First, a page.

New research is revealing a startling portrait of the American worker. The findings come from a nationwide survey of over 1,000 working adults conducted in February and March 2011 by the research firm Ipsos on behalf of Kenexa (NASDAQ: KNXA), a global provider of business solutions for human resources, and from the most recent Kenexa High Performance Institute WorkTrends Annual Report.
“This is eye-opening research,” said Rudy Karsan, Kenexa’s CEO, “and it says clearly that the employees who will see success in our recovering economy are the ones who think of the organizations where they work as ‘We,’ not ‘They’.”
The February/March 2011 poll said that 72% of working Americans refer to the organizations where they work as “We.” Only 20% refer to their organization as “They.”
Karsan is co-author (with Kevin Kruse) of the recently published New York Times bestseller entitled WE: How to Increase Performance and Profits Through Full Engagement.
The 2008 Kenexa Research Institute WorkTrends Report, for example, concluded that the top 25% of corporations as measured by employee engagement saw 5-year total shareholder return (TSR) of 18%. The bottom 25% of corporations as measured by employee engagement saw an approximately 4% negative 5-year TSR for the same period. (Kenexa bases its measurement of “engagement” on four components: “satisfaction,” “advocacy,” “retention,” and “pride”.)
The February/March 2011 poll conducted by Ipsos on behalf of Kenexa provides a fascinating snapshot of the views and attitudes of currently working Americans.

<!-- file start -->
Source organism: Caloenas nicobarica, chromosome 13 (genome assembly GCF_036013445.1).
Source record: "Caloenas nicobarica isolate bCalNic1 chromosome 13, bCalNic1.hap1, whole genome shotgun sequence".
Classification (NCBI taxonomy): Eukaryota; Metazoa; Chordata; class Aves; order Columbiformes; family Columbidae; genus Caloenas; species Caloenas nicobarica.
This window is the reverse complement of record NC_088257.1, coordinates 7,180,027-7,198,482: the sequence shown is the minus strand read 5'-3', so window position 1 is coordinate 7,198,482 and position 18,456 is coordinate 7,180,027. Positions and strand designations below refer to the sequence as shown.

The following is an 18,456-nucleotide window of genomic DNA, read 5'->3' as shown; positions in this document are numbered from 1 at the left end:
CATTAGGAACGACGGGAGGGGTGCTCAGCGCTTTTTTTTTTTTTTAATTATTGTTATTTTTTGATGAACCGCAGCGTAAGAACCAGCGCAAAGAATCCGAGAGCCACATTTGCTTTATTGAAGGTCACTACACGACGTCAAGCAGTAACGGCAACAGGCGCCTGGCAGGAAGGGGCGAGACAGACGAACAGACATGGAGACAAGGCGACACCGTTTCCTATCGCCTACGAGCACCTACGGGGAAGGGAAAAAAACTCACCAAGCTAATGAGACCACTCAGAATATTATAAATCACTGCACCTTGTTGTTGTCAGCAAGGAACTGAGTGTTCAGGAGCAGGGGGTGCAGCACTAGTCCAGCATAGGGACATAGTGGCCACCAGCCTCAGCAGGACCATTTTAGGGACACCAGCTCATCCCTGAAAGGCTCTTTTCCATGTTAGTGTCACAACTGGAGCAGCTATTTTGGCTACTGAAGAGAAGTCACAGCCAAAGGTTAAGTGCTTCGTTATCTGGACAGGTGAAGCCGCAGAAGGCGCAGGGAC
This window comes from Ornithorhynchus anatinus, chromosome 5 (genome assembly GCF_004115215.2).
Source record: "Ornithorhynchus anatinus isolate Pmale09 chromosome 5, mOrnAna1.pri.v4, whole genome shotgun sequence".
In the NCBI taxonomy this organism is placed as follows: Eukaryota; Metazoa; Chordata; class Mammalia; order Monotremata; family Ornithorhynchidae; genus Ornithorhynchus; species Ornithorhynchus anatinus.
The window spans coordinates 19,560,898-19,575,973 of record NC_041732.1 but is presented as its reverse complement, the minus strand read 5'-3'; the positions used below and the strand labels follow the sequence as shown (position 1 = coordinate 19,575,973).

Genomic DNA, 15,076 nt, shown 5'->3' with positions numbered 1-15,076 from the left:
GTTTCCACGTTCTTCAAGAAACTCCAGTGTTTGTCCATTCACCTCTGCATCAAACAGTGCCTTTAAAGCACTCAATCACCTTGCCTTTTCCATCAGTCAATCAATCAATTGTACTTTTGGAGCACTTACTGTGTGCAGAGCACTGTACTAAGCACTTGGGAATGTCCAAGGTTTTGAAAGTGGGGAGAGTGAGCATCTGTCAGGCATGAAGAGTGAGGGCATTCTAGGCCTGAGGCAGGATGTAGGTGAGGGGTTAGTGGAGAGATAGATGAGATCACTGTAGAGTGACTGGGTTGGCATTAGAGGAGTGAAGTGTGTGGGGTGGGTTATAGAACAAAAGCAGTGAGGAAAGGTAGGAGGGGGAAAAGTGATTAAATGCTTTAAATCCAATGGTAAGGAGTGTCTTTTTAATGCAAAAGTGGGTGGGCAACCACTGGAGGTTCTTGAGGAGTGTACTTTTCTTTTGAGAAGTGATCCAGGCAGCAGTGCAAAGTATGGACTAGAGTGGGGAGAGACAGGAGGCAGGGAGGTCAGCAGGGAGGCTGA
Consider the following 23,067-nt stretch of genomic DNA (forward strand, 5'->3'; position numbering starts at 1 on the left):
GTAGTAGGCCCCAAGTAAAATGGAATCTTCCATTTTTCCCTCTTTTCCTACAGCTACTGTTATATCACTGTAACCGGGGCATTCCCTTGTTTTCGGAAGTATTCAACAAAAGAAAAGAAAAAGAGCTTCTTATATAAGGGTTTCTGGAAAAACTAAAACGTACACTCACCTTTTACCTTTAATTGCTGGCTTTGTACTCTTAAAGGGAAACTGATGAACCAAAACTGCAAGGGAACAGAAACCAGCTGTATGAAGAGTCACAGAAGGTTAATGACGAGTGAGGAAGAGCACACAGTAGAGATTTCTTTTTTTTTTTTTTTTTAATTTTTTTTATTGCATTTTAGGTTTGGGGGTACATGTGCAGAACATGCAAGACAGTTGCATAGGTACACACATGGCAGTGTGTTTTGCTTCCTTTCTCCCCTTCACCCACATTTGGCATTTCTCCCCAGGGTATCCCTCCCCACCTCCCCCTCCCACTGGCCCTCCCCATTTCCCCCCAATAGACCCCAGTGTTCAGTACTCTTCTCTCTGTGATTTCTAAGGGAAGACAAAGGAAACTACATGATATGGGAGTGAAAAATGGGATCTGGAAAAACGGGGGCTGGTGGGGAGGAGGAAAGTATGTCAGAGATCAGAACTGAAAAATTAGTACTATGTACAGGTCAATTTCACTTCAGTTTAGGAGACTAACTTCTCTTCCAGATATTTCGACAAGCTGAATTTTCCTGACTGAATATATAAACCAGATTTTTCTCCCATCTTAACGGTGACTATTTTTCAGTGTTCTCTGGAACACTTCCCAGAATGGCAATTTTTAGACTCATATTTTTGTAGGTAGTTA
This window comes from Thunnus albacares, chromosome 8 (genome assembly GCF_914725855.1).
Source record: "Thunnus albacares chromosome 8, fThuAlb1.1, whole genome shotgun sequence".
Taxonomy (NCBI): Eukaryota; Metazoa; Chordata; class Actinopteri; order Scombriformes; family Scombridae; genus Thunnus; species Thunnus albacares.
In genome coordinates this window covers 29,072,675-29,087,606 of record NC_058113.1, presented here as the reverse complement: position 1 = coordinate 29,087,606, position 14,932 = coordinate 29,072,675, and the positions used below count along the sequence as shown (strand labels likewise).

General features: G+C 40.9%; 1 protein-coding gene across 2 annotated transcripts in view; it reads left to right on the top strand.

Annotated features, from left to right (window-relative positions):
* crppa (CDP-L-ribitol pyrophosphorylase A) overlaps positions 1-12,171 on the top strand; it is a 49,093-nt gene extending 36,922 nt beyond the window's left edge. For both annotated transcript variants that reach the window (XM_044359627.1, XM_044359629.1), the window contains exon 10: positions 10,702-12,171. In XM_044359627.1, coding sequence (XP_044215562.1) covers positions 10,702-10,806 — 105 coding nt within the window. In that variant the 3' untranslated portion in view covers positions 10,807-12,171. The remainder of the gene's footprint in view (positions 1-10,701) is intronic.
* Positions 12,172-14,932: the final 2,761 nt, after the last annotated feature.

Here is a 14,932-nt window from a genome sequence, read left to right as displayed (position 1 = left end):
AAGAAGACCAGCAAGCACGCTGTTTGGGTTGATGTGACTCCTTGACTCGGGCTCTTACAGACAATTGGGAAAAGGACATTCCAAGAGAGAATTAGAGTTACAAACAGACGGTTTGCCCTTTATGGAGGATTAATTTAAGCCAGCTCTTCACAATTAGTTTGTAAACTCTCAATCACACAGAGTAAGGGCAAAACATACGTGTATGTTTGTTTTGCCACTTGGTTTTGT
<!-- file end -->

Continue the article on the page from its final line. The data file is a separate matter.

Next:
Among those findings:
–A full 60% of American workers believe they are paid fairly. Just over a third think they are underpaid (37%). How many say they are overpaid? Just 2%.
–Out of 7 factors impacting job security, one quarter of all surveyed workers (26%) chose “their own performance” as having the most impact, tied with the U.S. economy (also 26%).
–Americans are not looking to the federal government when it comes to providing job security. Only 10% think “the federal government is the factor that affects their job security the most.”
“The individuals who are in the workplace today think ‘there is no one else who’s going to look out for me; I need to do it myself,’” said Karsan. “This is a healthy, mature, and realistic way to approach the workplace.”
But not all is roses in the workplace. The survey found that 25% of workers reported being bullied by a supervisor. “This is a subject that is getting increasing attention, from the playground to the office,” noted Karsan. Women are slightly more likely to say they have been bullied than men (28% versus 22%).